From the folder, the surviving stack of folded pieces went into the tabber. The tabbing machine, which automatically places little white round gummed stickers on the edges of the paper to keep it closed, was also unhappy at first, but recovered its good form for most of the run after a spray of WD-40 on its feed rollers. Magical stuff, that.

Then the pieces needed to be placed in the proper Post Office trays. The pieces came off the printer in proper sequence, and there were only four trays, and the Dazzle Express software created a list of what pieces go into which trays, so in theory this should have been a simple operation. But due to the problems with the folder, the pieces got quite out of sequence, and didn't seem to match the numbers on the printed list, so that the whole mailing had to be resorted manually before it went into the trays. This took the operation into a second day.

At the Business Bulk Mail Unit in the main Post Office in Oakland the next day, the clerk checked our work briefly, stamped it OK, and sent us on our way. But the next morning came a phone call that there were problems -- the Post Office's Merlin software found things out of order -- and we had to go back to the Post Office, bring more money, and move things from one tray to another before we had the official blessing.

So, when you get this modest mail piece, please give at least a fleeting thought to the people and the processes that brought it to you. And if you didn't get the mailing but would like to get the warm feeling that comes from helping a deserving nonprofit, you can donate online by clicking here, or you can mail a check to LifeRing Service Center, 1440 Broadway Suite 312, Oakland CA 94612. Thank you.

New Blog: The Shape of LifeRing in 2010

Convenors will want to check out the new blog, Lifering-10, and join the discussion there to shape the future of LifeRing in 2010 and beyond.  The blog begins with the report of the Expansion Committee. This contains proposals for greatly expanding the ranks of LifeRing leadership.  The blog allows anyone to post comments either on the Expansion Committee report as a whole or on its separate components.  Convenors are asked (a) to familiarize themselves with the proposals, (b) to sound out their meetings on the main issues that the proposals raise, and (c) to provide their own and their meeting members' feedback.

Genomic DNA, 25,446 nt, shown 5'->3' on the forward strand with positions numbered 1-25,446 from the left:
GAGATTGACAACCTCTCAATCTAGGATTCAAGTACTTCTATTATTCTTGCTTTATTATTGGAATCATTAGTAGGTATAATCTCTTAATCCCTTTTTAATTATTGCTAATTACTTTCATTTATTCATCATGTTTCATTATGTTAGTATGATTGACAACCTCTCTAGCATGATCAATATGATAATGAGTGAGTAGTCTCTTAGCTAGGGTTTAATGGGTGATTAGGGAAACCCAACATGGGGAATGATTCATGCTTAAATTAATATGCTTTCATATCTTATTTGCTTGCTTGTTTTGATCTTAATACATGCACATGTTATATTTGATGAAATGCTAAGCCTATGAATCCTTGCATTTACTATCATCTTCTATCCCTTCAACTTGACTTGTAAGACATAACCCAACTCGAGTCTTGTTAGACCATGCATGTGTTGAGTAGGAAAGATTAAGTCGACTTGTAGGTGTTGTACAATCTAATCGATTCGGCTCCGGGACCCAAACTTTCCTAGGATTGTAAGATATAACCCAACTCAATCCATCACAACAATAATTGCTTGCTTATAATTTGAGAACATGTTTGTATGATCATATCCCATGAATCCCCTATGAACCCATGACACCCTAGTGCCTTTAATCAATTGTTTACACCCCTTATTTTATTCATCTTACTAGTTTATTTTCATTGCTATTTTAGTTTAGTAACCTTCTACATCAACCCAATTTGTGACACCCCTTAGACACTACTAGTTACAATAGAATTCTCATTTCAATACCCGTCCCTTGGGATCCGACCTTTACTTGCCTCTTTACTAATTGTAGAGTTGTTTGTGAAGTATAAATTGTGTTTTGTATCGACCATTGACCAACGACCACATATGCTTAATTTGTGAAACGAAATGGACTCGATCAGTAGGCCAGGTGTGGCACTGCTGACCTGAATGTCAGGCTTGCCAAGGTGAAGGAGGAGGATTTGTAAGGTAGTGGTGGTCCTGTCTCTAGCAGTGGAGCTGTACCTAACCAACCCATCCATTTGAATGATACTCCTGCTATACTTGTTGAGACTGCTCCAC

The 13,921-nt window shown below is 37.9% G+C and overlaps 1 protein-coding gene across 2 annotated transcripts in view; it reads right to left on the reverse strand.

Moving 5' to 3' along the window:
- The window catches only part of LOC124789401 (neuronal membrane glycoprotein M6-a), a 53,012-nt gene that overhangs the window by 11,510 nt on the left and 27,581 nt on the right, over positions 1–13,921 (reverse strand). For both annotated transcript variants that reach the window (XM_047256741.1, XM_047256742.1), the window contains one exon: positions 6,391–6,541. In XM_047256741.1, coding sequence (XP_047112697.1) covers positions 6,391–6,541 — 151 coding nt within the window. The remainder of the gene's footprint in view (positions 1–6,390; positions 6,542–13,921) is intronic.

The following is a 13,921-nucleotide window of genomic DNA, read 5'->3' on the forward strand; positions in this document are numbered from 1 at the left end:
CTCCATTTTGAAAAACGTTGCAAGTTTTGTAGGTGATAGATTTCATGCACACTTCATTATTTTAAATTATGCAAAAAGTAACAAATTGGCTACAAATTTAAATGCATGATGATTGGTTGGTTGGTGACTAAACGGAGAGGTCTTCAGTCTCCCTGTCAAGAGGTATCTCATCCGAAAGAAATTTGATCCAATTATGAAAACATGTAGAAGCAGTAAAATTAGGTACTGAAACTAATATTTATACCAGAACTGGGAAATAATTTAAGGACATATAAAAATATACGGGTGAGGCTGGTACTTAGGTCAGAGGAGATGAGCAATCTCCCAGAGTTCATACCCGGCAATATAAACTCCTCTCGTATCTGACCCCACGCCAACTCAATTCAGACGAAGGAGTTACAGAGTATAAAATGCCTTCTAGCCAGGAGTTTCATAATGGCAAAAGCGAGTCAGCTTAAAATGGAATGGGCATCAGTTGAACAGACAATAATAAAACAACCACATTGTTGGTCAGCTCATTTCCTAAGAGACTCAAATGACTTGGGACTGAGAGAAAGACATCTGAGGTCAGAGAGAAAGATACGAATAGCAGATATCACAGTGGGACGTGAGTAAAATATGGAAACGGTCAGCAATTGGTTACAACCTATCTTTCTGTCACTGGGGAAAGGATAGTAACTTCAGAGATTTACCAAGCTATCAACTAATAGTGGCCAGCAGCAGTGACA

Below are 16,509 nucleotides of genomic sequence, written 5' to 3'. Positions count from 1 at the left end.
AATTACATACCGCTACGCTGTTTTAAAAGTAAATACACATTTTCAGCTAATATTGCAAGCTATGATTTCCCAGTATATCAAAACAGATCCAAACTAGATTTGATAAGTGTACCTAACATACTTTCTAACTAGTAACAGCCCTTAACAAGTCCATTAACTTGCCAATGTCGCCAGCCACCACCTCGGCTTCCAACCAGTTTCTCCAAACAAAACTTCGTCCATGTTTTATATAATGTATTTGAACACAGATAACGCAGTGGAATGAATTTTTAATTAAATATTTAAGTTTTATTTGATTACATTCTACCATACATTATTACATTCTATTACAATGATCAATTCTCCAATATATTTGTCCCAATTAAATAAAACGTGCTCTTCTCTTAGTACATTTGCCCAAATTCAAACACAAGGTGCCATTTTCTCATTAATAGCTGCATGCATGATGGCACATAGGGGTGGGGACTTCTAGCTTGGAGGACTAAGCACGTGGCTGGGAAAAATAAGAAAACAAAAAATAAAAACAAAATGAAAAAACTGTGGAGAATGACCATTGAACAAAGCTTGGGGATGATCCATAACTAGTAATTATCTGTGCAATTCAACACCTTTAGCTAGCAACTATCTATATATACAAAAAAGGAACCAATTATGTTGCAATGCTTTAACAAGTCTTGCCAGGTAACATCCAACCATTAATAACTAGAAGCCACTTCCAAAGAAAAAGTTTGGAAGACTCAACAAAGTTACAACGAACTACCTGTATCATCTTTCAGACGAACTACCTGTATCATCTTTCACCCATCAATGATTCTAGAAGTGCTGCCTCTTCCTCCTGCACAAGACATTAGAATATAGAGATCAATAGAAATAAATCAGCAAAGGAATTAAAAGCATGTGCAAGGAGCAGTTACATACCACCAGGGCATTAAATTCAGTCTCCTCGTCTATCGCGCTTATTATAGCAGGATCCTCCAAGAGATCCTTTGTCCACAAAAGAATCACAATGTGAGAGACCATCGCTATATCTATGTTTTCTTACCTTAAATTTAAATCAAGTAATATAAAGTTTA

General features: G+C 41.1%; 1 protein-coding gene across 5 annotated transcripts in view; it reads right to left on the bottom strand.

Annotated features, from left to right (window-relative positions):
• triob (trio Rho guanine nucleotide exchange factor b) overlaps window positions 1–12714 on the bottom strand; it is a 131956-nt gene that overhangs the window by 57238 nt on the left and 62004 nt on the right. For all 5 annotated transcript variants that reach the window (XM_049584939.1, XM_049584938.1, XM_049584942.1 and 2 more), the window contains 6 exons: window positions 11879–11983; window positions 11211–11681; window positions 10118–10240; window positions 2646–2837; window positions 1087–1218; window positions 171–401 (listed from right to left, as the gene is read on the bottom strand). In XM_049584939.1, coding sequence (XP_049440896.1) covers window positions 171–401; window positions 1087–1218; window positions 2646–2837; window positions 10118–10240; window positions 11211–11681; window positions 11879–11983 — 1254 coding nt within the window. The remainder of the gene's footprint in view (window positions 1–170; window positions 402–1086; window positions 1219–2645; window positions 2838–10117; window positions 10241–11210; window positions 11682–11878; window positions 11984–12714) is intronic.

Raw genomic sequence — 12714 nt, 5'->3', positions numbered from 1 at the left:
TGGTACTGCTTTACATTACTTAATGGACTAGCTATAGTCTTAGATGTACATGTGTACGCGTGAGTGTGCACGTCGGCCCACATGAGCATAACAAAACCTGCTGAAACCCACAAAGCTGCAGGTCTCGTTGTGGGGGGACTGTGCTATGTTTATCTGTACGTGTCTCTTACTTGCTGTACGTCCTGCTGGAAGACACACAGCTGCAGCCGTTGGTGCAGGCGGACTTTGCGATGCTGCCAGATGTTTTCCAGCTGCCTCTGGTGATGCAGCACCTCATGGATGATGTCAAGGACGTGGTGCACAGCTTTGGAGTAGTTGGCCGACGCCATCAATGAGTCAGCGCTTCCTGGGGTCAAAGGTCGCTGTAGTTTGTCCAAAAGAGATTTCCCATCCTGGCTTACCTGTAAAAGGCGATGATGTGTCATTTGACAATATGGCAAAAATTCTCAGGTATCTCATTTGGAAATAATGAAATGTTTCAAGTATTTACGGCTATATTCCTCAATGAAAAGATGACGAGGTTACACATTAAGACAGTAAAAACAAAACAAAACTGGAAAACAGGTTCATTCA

You'll be hearing more about these issues in the New Year.  We want to make sure that every LifeRing participant is aware at least of the general drift of the proposals, and has the opportunity to comment on them.  These proposals will form the centerpiece of the 2010 LifeRing Congress/Expo in Denver in June.

Please post your thoughts about the proposals in the LifeRing-10 blog (not here), thank you.

Saturday, December 12, 2009

Service Center Gets New Look

Starting Thanksgiving weekend, a handful of volunteers transformed the LifeRing Service Center from a seedy looking chaotic mess into a pleasant, tidy and better organized place to serve the meetings.

(If you don't see the movie, view this in Firefox, Chrome, or any browser other than Internet Explorer.)
The Service Center is a compact (euphemism for tiny) office space with an interior view (on an airshaft).  It houses the computers that (try to) keep track of LifeRing meetings and the printers and other office machinery that put out much of our publicity.  It's located in downtown Oakland CA. The rent is $600 a month.

LifeRing Press books are stored there and your LifeRing book orders are picked, packed, and shipped from there.  It also serves as the meeting place for the monthly LifeRing convenor workshops (second Saturday of each month except August and December) and for a workbook study group (Tuesday evenings).  

The office rehab operation involved moving dozens of boxes of books, reorganizing a big steel shelf, moving two big metal file cabinets, disassembling and removing a custom desk, assembling a brand new L-shaped desk out of the box (in hundreds of pieces), and taking down and reassembling all of the electronics, among other tasks.

Credit for the major makeover goes to David F. from Marin County, Robert S. (LifeRing Treasurer), Jim R. (LifeRing Secretary), and Karen I. (IT guru).  I helped out and took some pictures, see video above.

The job isn't completely done yet -- there will be more decorations on the walls and the main computer will be upgraded -- but it was sufficiently completed by Monday morning to provide a more hospitable welcome and working environment for Rachaell C., our new Office Administrator. I'll post "After" photos when the finishing touches are added.